Valley Permaculture Alliance

Our pomegranates are covered in these bugs. Anyone know what they are and what to do about them?

Views: 5396

Reply to This

Replies to This Discussion

These are actually leaffooted bugs. They target pomegranates amongst other things. I think the neem oil that Chris suggested might work, but unlike squash bugs, these guys will often fly away right as you're getting to them.
Rachel is correct, they are, indeed, leaf-footed bugs. When you posted the pic, I googled them, because they are somewhat similar to assassin bugs. Last year, my pomegranates were inundated with leaf footed bugs. We experienced a lot of fruit drop, and the chickens feasted heartily. This year, I have noticed very few of them, and the fruit drop has lessened significantly. I do believe the chickens are eating the nymphs. I doubt they'd eat the adults, as they are also called stink bugs.
Leaf-footed bugs have long sucking mouthparts that they use to suck the juice from seeds that don't have a hard coat which is why they really love pomengranates. They overwinter as adults in weeds or debris piles so clean up the area around your pomengranates. I staple paperbags over my immature pomengranates to keep the bugs off - but like Anita, I have had far fewer leaf-fotted bugs this year since I got chickens so I too am assuming that many of the nymphs became chicken treats. The nymphs are bright red and black and have a much smaller 'foot'. I handpick any adults I see and drop them in soapy water - just like squash bugs.
Thanks for all of the info. I wonder if it is too late for paper bags? This tree is right next to the chicken coop in the chicken yard so the chicken thing didn't work for us. :)
Interesting how what works for some doesn't work for others. I would go for the paper bags, what can it hurt? Our pomegranate tree is really old, so we have an over-abundance of fruit, and I don't mind sharing with the wildlife. I also have been picking the fruit that is damaged and feeding it to the chickens. Perhaps that's how all of the nymphs are being eaten.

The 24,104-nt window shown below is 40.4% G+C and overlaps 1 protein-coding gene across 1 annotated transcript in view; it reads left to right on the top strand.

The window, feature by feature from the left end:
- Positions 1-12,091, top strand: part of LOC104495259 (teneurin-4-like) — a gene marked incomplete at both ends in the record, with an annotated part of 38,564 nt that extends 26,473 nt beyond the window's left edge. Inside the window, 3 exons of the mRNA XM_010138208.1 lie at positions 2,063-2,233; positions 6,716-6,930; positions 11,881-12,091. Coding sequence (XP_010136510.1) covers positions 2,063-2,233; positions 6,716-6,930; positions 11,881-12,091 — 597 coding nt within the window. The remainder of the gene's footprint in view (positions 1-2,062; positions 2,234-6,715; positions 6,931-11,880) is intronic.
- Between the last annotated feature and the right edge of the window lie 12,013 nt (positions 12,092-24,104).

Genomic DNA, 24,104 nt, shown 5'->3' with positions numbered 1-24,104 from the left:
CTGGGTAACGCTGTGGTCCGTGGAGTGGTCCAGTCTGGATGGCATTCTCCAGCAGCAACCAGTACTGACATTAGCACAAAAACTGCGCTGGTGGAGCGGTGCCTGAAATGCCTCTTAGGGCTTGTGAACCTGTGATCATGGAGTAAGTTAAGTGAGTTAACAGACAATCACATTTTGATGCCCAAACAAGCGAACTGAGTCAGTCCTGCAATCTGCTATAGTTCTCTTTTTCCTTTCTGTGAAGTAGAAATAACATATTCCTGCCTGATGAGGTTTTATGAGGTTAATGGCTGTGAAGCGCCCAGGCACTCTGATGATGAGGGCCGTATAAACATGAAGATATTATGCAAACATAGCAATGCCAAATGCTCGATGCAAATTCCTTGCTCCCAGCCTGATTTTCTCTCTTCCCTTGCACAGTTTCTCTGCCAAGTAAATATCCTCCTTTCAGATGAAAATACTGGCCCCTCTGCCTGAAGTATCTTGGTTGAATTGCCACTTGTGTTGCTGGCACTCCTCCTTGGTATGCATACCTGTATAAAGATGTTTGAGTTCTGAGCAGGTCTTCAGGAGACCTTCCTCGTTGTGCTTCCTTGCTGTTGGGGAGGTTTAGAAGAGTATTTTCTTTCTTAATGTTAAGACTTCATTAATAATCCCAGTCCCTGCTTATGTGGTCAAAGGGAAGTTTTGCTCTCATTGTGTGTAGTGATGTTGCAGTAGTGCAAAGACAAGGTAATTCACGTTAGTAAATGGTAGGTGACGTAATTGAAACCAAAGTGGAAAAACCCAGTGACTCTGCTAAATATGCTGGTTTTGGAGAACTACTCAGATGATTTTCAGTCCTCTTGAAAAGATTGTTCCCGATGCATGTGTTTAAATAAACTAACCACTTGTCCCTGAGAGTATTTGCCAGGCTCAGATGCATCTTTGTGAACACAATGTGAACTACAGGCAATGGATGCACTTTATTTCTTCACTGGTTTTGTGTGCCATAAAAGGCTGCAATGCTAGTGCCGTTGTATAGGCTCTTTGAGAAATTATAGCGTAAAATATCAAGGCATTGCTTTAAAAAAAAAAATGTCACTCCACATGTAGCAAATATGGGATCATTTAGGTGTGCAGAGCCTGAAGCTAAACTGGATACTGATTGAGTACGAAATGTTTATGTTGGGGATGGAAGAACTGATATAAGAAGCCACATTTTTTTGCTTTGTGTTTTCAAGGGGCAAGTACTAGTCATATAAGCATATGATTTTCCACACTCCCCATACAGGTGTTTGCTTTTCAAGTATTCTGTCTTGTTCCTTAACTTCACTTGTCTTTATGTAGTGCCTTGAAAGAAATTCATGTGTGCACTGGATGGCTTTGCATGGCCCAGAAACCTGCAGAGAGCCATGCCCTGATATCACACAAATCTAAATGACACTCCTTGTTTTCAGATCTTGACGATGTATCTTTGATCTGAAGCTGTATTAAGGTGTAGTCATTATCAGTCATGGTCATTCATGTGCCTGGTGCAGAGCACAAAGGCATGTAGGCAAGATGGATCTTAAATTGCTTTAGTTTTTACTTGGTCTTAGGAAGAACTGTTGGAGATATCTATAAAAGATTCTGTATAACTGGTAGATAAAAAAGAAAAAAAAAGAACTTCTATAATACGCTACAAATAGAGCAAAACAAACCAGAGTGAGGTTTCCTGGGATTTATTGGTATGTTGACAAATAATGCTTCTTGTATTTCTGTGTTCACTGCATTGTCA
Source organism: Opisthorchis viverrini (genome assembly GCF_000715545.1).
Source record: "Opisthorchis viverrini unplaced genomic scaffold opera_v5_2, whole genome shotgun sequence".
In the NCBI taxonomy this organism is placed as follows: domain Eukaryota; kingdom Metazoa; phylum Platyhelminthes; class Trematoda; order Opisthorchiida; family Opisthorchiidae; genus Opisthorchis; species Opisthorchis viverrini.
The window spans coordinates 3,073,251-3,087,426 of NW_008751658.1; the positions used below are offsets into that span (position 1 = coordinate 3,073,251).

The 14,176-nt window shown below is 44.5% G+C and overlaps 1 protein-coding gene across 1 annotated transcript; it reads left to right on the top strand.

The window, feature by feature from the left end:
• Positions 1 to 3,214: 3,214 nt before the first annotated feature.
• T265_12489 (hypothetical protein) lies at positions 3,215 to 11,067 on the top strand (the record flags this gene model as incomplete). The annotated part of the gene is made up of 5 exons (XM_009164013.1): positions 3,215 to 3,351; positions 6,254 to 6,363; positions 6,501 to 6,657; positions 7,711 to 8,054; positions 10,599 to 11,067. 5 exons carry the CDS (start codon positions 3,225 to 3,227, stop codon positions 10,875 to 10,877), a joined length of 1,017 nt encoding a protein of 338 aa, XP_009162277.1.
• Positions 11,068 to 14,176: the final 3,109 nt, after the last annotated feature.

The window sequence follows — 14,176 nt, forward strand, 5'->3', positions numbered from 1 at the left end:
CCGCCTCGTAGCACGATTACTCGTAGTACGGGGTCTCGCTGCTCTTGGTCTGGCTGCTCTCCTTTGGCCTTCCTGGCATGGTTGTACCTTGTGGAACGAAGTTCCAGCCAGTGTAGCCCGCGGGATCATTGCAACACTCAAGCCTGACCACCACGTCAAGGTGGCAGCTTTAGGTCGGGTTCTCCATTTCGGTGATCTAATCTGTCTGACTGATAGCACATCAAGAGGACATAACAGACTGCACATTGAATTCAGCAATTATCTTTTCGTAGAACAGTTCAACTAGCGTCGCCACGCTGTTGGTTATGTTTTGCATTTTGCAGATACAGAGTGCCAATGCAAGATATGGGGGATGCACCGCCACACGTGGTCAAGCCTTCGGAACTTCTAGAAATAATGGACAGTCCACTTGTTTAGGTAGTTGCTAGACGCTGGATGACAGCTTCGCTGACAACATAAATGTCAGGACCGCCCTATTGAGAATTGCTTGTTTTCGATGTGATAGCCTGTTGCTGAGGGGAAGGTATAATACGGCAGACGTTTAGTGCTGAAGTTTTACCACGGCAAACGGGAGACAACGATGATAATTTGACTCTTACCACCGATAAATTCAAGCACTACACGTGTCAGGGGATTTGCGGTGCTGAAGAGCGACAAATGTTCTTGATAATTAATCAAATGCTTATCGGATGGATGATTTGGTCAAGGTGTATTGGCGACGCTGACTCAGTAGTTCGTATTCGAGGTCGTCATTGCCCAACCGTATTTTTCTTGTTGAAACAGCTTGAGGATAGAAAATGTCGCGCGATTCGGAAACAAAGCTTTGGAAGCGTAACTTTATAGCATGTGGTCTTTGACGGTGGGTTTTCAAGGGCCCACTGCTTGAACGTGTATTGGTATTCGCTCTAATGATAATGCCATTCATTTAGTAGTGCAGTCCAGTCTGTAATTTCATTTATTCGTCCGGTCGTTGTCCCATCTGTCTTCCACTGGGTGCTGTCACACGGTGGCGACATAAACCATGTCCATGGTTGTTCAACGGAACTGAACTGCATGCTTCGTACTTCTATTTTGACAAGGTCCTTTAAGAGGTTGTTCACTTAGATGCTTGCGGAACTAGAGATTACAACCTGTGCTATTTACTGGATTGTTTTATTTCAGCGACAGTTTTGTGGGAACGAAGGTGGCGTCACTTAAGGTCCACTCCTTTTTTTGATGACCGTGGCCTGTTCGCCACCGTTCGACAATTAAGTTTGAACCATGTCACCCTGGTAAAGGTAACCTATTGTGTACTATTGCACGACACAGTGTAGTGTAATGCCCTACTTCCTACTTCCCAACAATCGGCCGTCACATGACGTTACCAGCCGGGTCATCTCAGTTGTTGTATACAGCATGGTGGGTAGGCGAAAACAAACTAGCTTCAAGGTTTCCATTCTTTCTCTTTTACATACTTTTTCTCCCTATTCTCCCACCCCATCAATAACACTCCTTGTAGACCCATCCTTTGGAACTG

On the other hand, I have lots of leaf-footed bugs in my front yard; they seem to be partial to the sunflower out there. But now I'm starting to notice them spreading to my pepper plants. I think I'll do the soapy water shake method, now that I've got positive identification as a pest. There is an abundance of black beetles on the plants out there as well, I'm having problems getting a clear enough picture for positive identification ...
My pomegranate is just a few years old - I didn't have adult leaf-footed bugs until last fall (when I actually had more than a handful of fruit growing) and then the nymphs appeared this spring so maybe your chickens will get some nymph treats next year... I would try paper bags on poms that haven't been punctured yet by the bugs - you might be able to save some for yourself. Hand picking of the adults seems to work best for me at dawn or dusk - they don't seem to fly away as fast as they do during the daytime.

RSS

© 2014   Created by Valley Permaculture Admin.

Badges  |  Report an Issue  |  Terms of Service